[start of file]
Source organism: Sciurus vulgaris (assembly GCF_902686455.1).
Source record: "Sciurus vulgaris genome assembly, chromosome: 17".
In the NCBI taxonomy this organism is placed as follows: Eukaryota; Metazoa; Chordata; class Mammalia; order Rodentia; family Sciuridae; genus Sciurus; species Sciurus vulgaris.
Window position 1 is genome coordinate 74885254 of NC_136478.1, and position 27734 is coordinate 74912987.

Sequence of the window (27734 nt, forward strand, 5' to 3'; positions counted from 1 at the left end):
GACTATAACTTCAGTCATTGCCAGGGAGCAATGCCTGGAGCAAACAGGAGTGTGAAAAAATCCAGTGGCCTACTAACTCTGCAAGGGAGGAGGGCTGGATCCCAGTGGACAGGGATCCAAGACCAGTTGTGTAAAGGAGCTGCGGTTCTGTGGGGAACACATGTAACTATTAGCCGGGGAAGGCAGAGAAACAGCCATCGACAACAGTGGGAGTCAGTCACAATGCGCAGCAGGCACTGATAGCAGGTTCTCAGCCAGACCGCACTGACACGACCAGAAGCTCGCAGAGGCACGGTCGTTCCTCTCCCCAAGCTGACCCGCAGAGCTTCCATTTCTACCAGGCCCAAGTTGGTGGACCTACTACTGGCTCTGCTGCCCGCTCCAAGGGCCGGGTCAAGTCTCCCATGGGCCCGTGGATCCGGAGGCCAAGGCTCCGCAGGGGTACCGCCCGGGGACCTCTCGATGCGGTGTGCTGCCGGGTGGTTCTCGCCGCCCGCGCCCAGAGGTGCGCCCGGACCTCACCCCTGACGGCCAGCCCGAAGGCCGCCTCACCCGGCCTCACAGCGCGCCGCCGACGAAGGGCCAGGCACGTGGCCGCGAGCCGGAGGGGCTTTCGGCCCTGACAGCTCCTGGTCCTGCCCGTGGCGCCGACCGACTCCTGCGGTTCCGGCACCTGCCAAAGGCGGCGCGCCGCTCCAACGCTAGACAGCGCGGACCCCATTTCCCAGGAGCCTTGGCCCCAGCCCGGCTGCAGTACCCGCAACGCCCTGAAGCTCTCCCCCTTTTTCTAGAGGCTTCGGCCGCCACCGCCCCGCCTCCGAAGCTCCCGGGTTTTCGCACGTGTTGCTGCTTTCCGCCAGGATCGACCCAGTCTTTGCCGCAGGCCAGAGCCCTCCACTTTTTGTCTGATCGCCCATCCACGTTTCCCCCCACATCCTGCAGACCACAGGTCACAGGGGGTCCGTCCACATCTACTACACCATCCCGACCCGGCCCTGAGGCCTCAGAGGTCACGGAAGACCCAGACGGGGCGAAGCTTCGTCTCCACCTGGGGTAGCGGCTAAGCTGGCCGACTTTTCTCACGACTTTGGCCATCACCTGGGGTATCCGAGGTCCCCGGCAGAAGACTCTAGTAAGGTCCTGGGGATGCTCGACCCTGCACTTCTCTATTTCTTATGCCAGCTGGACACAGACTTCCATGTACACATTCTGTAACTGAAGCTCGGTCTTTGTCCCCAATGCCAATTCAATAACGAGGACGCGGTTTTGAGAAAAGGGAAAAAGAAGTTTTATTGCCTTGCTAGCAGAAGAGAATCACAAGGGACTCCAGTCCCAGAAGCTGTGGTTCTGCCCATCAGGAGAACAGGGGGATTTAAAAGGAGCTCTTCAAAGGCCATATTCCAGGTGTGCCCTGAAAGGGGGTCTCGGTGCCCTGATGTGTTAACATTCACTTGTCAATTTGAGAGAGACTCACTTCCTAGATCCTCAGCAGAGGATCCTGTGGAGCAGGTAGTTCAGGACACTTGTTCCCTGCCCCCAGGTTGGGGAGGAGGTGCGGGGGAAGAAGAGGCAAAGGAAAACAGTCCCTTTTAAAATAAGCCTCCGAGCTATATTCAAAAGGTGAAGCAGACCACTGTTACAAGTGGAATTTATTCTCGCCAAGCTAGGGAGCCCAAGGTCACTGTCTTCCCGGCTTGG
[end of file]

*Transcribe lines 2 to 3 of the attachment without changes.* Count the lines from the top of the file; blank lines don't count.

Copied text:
Source record: "Sciurus vulgaris genome assembly, chromosome: 17".
In the NCBI taxonomy this organism is placed as follows: Eukaryota; Metazoa; Chordata; class Mammalia; order Rodentia; family Sciuridae; genus Sciurus; species Sciurus vulgaris.